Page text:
One of the most heated debates on the environmental beat in recent weeks concerns “the soup action” — namely, the incident at the National Gallery in London last Friday in which two demonstrators tossed tomato soup at the Vincent van Gogh painting Sunflowers to protest Big Oil’s patronage of the arts. The immediate response from most observers was alarm and disgust — they saw it as a pointless act of resistance that unnecessarily targeted a prized work of art and would likely sour people on climate action.
After the initial shock of the stunt wore off, the conversation around it began to evolve, with commentators providing more context. One of them was NASA climate scientist Peter Kalmus, who launched a Twitter thread by calling it “a visionary and inspired action.” As Kalmus pointed out, many people — especially young people — are frustrated by the relative inaction on reducing carbon emissions, and, in some cases, the expansion of fossil fuel projects. The two protesters from the group Just Stop Oil decided to do something that would command the world’s attention, which they did. The twist is that van Gogh’s work is behind glass and was thus unaffected. “The painting is *perfectly fine,*” Kalmus wrote. “What they DID damage? Crazy social norms that hold an object of art to be worth more than billions of people’s lives and life on Earth. Their action holds a mirror to a sick society.”
Scottish eco activist Craig Murray was one of many whose minds were changed. After originally calling the stunt “stupid vandalism, and counterproductive,” Murray later said, “I was wrong about this. The painting is behind glass and unharmed. In which case, this is a very effective bit of campaigning for publicity.”
A few days later, one of the young women who took part in the stunt explained her rationale in clear terms: “I recognize that it looks like a slightly ridiculous action…. What we’re doing is getting the conversation going so we can ask the questions that matter: Is it OK that [now-former U.K. prime minister] Liz Truss is licensing over 100 new fossil fuel [projects]? Is it OK that fossil fuels are subsidized 30 times more than renewables, when currently offshore wind [power] is nine times cheaper?… This is the conversation we need to be having now, because we don’t have time to waste.”
Hot and bothered: Provocative ideas from around the web
Canada still hasn’t met its 2020 biodiversity targets. Here are 3 possible solutions
In less than two months, Canada will host delegates from around the world for a United Nations summit on biodiversity. But as a host country, it is struggling to solve its own biodiversity problem.
The 15th Conference of the Parties (COP15) to the Convention on Biological Diversity will meet in Montreal to address accelerating species decline globally and negotiate a new framework for protecting nature, with a key commitment of conserving at least 30 per cent of land and oceans by 2030.
Canada, a member of the High Ambition Coalition, has already committed to the 30 by 30 pledge. Yet the federal government has failed to meet its biodiversity commitments for 2020, casting doubt on how likely it is to achieve those 2030 goals.
The most recent data shows land and freshwater conservation in Canada is falling short of the 17 per cent target for 2020, with 13.5 per cent of terrestrial area currently protected. In terms of protecting marine life, the country has made more progress — 13.9 per cent of marine and coastal areas is conserved, surpassing the 2020 goal of 10 per cent.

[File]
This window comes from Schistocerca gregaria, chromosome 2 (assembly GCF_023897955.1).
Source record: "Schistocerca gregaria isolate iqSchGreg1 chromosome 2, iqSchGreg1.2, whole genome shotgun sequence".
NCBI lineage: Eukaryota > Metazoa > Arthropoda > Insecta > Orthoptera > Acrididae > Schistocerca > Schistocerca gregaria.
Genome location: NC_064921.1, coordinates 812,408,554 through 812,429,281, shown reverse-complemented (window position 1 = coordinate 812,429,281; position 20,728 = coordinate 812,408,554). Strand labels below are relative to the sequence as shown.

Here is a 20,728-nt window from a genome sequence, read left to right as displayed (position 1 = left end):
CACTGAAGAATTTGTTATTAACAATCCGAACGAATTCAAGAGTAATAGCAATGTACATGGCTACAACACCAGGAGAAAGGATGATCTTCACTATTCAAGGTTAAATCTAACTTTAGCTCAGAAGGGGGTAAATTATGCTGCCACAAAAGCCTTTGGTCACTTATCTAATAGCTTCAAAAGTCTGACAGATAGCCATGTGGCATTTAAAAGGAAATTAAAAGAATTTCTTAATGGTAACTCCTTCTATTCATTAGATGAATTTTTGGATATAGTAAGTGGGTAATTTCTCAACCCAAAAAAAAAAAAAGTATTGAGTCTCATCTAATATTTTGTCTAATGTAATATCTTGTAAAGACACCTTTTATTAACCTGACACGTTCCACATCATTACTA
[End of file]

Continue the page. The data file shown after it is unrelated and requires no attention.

As COP15 in Montreal draws near, here are some solutions that could change the status quo.
A Canadian initiative launched in October hopes to help spur grassroots action by making it easier for the public at large to understand where crucial habitats are located.
The Key Biodiversity Areas program has an interactive map that visualizes biodiversity hotspots in Canada, where rare species and ecosystems are concentrated.
Areas identified on the map aren’t guaranteed to be protected or conserved. Instead, the idea is that by sharing the information publicly, the program can be used as a springboard for conservation efforts by citizens, community organizations and Indigenous-led stewardship.
“We’ve already had people in all sorts of sectors saying, ‘OK, if this is identified as a key biodiversity area, we might be able to get more funding for this, to be able to steward it better,'” said Ciara Raudsepp-Hearne, director of Key Biodiversity Areas at Wildlife Conservation Society Canada.
Until now, Raudsepp-Hearne said that information didn’t exist in a standardized, national format.
Accounting for forests and wetlands — literally
Another idea being pitched is adding biodiversity to the balance sheet, so to speak, to ensure natural assets are factored into government decision-making.
A recent paper, from the University of Waterloo’s Intact Centre on Climate Adaptation, calls for the establishment of national guidelines to value green infrastructure (wetlands, forests and lakes) in the same way that is standard practice for “grey” infrastructure (roads, dams and water treatment plants).
“Every day, people benefit from services that nature provides, be that flood protection or protection from extreme heat or purifying our water or air. But we take those services for granted,” said Joanna Eyquem, managing director of climate resilient infrastructure at the Centre on Climate Adaptation.
While some have pushed back against this approach, arguing nature can’t be limited to a financial value, Eyquem said it’s not about slapping a price tag on nature as a whole, but on the services it provides.
“If we say nature is worth so much that we’re not going to put a price tag on it, we’re actually putting a price tag of zero [on it],” she said.
A stronger federal biodiversity law
Some activists say what’s needed is a federal law to guarantee the protection of flora and fauna in the country.
Salomé Sané, a Greenpeace Canada climate campaigner who worked on a paper calling for biodiversity legislation, said a law would hold Ottawa accountable on translating biodiversity promises into concrete action.
“We want an act that sets clear biodiversity targets, clear implementation mechanisms and clear legal recourses in the case of a failed target.”
While Canada does have some biodiversity protections in place, such as the Species At Risk Act (SARA), the government has long been criticized for its reticence in using the powers enshrined in the act.
Sané is hopeful the COP15 summit will be a turning point.
“We really want it to be like the Paris [agreement] moment — if not more — for biodiversity,” she said. “It’s that once in a decade opportunity for governments around the world.”
— Jaela Bernstien